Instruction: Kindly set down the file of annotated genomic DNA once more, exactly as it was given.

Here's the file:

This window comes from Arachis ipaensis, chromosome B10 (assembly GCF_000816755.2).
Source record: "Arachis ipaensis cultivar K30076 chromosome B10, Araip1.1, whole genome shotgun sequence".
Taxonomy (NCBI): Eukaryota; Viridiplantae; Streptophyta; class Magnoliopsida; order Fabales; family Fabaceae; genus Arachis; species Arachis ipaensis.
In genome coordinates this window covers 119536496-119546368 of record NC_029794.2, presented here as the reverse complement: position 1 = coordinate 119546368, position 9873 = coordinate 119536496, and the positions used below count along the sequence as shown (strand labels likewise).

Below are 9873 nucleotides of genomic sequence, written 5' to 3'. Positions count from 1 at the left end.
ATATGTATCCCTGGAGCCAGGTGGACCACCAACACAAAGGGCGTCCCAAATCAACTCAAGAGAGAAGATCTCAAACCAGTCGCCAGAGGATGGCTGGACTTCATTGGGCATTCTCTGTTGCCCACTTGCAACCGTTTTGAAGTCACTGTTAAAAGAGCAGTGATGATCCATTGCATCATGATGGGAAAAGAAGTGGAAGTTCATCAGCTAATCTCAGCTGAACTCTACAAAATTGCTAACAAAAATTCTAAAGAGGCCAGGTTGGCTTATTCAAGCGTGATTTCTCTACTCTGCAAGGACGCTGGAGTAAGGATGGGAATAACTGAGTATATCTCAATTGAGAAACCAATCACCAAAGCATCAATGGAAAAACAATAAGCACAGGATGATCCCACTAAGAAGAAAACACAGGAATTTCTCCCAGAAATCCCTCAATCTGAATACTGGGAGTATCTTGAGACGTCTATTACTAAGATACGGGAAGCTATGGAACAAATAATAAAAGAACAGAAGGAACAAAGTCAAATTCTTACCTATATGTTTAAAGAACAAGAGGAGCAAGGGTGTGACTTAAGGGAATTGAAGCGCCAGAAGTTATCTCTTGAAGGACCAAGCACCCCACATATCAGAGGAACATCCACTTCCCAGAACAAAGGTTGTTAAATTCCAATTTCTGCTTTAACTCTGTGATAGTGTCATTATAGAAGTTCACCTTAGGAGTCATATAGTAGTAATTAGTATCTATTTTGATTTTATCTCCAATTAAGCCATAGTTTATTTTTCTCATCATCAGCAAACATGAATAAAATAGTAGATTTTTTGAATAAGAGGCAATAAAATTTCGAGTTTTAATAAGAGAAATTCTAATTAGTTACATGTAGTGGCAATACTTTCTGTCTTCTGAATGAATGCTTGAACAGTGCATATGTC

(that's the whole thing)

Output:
This window comes from Arachis ipaensis, chromosome B10 (assembly GCF_000816755.2).
Source record: "Arachis ipaensis cultivar K30076 chromosome B10, Araip1.1, whole genome shotgun sequence".
Taxonomy (NCBI): Eukaryota; Viridiplantae; Streptophyta; class Magnoliopsida; order Fabales; family Fabaceae; genus Arachis; species Arachis ipaensis.
In genome coordinates this window covers 119536496-119546368 of record NC_029794.2, presented here as the reverse complement: position 1 = coordinate 119546368, position 9873 = coordinate 119536496, and the positions used below count along the sequence as shown (strand labels likewise).

Below are 9873 nucleotides of genomic sequence, written 5' to 3'. Positions count from 1 at the left end.
ATATGTATCCCTGGAGCCAGGTGGACCACCAACACAAAGGGCGTCCCAAATCAACTCAAGAGAGAAGATCTCAAACCAGTCGCCAGAGGATGGCTGGACTTCATTGGGCATTCTCTGTTGCCCACTTGCAACCGTTTTGAAGTCACTGTTAAAAGAGCAGTGATGATCCATTGCATCATGATGGGAAAAGAAGTGGAAGTTCATCAGCTAATCTCAGCTGAACTCTACAAAATTGCTAACAAAAATTCTAAAGAGGCCAGGTTGGCTTATTCAAGCGTGATTTCTCTACTCTGCAAGGACGCTGGAGTAAGGATGGGAATAACTGAGTATATCTCAATTGAGAAACCAATCACCAAAGCATCAATGGAAAAACAATAAGCACAGGATGATCCCACTAAGAAGAAAACACAGGAATTTCTCCCAGAAATCCCTCAATCTGAATACTGGGAGTATCTTGAGACGTCTATTACTAAGATACGGGAAGCTATGGAACAAATAATAAAAGAACAGAAGGAACAAAGTCAAATTCTTACCTATATGTTTAAAGAACAAGAGGAGCAAGGGTGTGACTTAAGGGAATTGAAGCGCCAGAAGTTATCTCTTGAAGGACCAAGCACCCCACATATCAGAGGAACATCCACTTCCCAGAACAAAGGTTGTTAAATTCCAATTTCTGCTTTAACTCTGTGATAGTGTCATTATAGAAGTTCACCTTAGGAGTCATATAGTAGTAATTAGTATCTATTTTGATTTTATCTCCAATTAAGCCATAGTTTATTTTTCTCATCATCAGCAAACATGAATAAAATAGTAGATTTTTTGAATAAGAGGCAATAAAATTTCGAGTTTTAATAAGAGAAATTCTAATTAGTTACATGTAGTGGCAATACTTTCTGTCTTCTGAATGAATGCTTGAACAGTGCATATGTC